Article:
Monday, February 29, 2016

Over the Top -- Chapter XV -- February 29, 2016

Arthur Guy Empey was a member of the US Cavalry who resigned to volunteer for the British Army during World War One. He was wounded during the Battle of the Somme. When the US entered the war, he tried to rejoin the US Army, but was rejected because of his wounds and possibly because of some disparaging comments about American draftees. He wrote a book, Over the Top, about his experiences during the war. With the 100th anniversary of the war, I thought it might be interesting to post his story. Empey later became a prolific pulp magazine author, a movie star and producer, and a playwright. 

"Jupiter Pluvius" was one of the epithets of the Roman god Jupiter.  "Bringer of Rain."  

From "Tommy's Dictionary of the Trenches" by Empey:  
Mine. An underground tunnel dug by sappers of the Royal Engineer Corps. This tunnel leads from your trench to that of the enemy's. At the end or head of the tunnel a great quantity of explosives are stored which at a given time are exploded. It is Tommy's job to then go "over the top" and occupy the crater caused by the explosion.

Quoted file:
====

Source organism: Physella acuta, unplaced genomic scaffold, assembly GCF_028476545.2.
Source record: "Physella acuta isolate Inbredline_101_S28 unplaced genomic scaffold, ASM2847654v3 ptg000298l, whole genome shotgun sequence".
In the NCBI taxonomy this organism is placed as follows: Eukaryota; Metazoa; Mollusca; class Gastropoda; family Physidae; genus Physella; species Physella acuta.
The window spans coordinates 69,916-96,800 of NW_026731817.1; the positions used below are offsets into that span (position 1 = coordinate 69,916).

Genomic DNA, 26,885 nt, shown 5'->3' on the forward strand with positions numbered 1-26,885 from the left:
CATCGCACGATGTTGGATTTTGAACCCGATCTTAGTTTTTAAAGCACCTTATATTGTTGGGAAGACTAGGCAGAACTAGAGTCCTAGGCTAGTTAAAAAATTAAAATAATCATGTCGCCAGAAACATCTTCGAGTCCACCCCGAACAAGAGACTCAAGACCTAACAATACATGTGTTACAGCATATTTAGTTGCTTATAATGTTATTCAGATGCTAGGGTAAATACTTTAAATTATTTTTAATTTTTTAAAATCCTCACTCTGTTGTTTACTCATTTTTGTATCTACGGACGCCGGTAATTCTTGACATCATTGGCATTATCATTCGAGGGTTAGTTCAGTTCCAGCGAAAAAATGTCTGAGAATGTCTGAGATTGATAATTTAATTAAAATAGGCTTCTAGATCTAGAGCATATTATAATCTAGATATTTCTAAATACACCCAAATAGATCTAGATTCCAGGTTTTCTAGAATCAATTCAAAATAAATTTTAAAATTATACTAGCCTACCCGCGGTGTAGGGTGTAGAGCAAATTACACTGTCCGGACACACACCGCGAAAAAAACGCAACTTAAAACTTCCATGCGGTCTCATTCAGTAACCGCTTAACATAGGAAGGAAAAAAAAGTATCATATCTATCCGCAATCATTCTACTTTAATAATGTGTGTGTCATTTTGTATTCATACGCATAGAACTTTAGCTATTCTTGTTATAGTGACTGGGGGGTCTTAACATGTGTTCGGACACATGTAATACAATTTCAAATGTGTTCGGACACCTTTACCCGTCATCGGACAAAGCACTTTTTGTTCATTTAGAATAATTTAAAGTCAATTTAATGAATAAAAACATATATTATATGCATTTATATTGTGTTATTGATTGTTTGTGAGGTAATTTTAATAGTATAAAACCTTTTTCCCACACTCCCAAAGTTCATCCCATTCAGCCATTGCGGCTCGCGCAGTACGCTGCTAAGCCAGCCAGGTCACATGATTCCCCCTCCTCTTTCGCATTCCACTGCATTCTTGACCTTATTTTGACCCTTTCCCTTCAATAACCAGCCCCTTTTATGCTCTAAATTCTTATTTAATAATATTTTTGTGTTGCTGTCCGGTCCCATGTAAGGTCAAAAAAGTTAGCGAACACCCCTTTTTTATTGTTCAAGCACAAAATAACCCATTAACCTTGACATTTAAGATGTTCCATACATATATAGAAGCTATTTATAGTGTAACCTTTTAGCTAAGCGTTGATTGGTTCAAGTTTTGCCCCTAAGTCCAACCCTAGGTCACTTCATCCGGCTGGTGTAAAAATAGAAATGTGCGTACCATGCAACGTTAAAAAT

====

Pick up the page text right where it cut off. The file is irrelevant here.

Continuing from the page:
Sapper. A man who saps or digs mines. He thinks he is thirty-three degrees above an ordinary soldier, while in fact he is generally beneath him.

CHAPTER I -- From Mufti to Khaki
CHAPTER II -- Blighty to Rest Billets
CHAPTER III -- I Go to Church
CHAPTER IV -- Into the Trench
CHAPTER V -- Mud, Rats and Shells
CHAPTER VI -- "Back of the Line"
CHAPTER VII -- Rations


IT was six in the morning when we arrived at our rest billets, and we were allowed to sleep until noon; that is, if we wanted to go without our breakfast. For sixteen days we remained in rest billets, digging roads, drilling, and other fatigues, and then back into the front-line trench.

Nothing happened that night, but the next afternoon I found out that a bomber is general utility man in a section.

About five o'clock in the afternoon our Lieutenant came down the trench and stopping in front of a bunch of us on the fire step, with a broad grin on his face, asked:

"Who is going to volunteer for listening post to-night? I need two men."

It is needless to say no one volunteered, because it is anything but a cushy job. I began to feel uncomfortable as I knew it was getting around for my turn. Sure enough, with another grin, he said:

''Empey, you and Wheeler are due, so come down into my dugout for instructions at six o'clock." Just as he left and was going around a traverse, Fritz turned loose with a machine gun and the bullets ripped the sandbags right over his head. It gave me great pleasure to see him duck against the parapet. He was getting a taste of what we would get later out in front.

Then, of course, it began to rain. I knew it was the forerunner of a miserable night for us. Every time I had to go out in front, it just naturally rained. Old Jupiter Pluvius must have had it in for me.